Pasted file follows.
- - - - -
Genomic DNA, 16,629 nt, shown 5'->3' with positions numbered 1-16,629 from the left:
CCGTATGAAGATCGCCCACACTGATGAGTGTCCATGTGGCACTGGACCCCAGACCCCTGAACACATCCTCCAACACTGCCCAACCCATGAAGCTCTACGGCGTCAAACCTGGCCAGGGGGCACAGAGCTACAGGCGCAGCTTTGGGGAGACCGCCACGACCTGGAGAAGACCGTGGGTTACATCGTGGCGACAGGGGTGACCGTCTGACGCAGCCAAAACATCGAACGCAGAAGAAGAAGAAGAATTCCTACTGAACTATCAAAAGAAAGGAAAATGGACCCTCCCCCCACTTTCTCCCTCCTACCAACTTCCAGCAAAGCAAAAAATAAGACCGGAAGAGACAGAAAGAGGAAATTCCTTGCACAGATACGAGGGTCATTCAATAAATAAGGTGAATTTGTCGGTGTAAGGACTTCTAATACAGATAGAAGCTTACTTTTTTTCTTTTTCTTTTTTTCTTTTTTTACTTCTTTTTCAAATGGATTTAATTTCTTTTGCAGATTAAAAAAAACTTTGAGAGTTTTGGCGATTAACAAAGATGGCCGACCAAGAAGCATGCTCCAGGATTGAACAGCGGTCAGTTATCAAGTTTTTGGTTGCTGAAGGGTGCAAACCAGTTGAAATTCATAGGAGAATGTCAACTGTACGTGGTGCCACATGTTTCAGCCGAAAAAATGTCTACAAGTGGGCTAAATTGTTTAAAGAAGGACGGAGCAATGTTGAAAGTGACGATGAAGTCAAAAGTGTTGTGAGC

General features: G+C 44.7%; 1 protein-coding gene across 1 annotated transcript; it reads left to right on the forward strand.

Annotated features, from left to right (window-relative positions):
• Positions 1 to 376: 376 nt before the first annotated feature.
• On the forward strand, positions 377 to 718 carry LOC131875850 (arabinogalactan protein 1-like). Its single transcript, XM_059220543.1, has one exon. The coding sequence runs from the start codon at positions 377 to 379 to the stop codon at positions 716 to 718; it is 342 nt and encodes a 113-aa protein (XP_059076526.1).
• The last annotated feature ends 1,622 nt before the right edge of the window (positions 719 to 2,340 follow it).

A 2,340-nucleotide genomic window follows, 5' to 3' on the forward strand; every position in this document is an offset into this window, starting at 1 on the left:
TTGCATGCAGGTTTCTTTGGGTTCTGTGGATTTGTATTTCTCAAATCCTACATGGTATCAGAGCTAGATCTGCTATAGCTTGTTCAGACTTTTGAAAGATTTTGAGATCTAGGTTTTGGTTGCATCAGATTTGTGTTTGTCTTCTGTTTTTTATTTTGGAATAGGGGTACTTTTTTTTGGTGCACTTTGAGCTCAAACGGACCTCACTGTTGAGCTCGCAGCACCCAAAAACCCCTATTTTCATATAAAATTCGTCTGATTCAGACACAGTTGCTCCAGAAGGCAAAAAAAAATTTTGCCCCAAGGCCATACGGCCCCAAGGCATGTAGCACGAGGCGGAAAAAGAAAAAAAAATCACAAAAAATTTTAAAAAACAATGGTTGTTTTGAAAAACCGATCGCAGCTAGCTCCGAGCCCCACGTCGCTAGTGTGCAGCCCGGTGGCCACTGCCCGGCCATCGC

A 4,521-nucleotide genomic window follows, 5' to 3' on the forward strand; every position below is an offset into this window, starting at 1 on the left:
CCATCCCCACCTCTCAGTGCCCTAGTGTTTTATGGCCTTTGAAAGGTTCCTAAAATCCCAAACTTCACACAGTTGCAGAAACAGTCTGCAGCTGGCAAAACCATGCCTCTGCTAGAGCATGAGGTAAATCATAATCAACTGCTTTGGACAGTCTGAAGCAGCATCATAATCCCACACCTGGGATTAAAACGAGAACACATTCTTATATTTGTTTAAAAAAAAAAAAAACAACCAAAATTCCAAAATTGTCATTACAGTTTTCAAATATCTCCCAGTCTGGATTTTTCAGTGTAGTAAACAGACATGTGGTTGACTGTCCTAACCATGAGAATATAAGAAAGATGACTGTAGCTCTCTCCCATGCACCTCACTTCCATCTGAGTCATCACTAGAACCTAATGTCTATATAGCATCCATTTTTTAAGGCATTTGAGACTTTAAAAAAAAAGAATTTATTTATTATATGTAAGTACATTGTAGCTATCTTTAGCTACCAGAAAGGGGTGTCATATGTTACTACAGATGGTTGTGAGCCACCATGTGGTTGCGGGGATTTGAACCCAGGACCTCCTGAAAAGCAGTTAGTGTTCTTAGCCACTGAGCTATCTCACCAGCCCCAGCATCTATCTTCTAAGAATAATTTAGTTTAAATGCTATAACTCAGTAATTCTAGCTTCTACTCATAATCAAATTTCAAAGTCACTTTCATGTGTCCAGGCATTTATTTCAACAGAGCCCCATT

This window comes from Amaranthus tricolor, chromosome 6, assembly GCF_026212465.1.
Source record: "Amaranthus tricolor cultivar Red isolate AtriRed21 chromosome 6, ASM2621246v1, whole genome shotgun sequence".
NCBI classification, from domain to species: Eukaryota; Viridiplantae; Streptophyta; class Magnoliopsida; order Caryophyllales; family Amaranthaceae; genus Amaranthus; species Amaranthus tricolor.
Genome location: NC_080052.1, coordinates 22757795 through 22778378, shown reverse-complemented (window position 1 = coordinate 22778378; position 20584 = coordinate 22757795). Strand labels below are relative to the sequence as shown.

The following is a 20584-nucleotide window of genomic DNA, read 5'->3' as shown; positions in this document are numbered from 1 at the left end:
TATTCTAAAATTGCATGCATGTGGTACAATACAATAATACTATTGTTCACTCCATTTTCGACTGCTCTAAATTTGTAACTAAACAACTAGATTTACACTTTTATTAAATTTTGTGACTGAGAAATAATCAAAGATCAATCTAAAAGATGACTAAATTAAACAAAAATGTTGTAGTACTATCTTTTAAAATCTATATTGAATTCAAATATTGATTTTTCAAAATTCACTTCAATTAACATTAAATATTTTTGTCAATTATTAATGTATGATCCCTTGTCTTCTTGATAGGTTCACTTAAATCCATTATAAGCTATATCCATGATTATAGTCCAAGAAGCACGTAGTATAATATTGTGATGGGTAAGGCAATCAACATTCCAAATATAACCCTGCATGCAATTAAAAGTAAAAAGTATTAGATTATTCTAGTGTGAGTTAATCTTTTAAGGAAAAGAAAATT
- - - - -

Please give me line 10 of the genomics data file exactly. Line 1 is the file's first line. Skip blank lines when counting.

A 4,521-nucleotide genomic window follows, 5' to 3' on the forward strand; every position below is an offset into this window, starting at 1 on the left: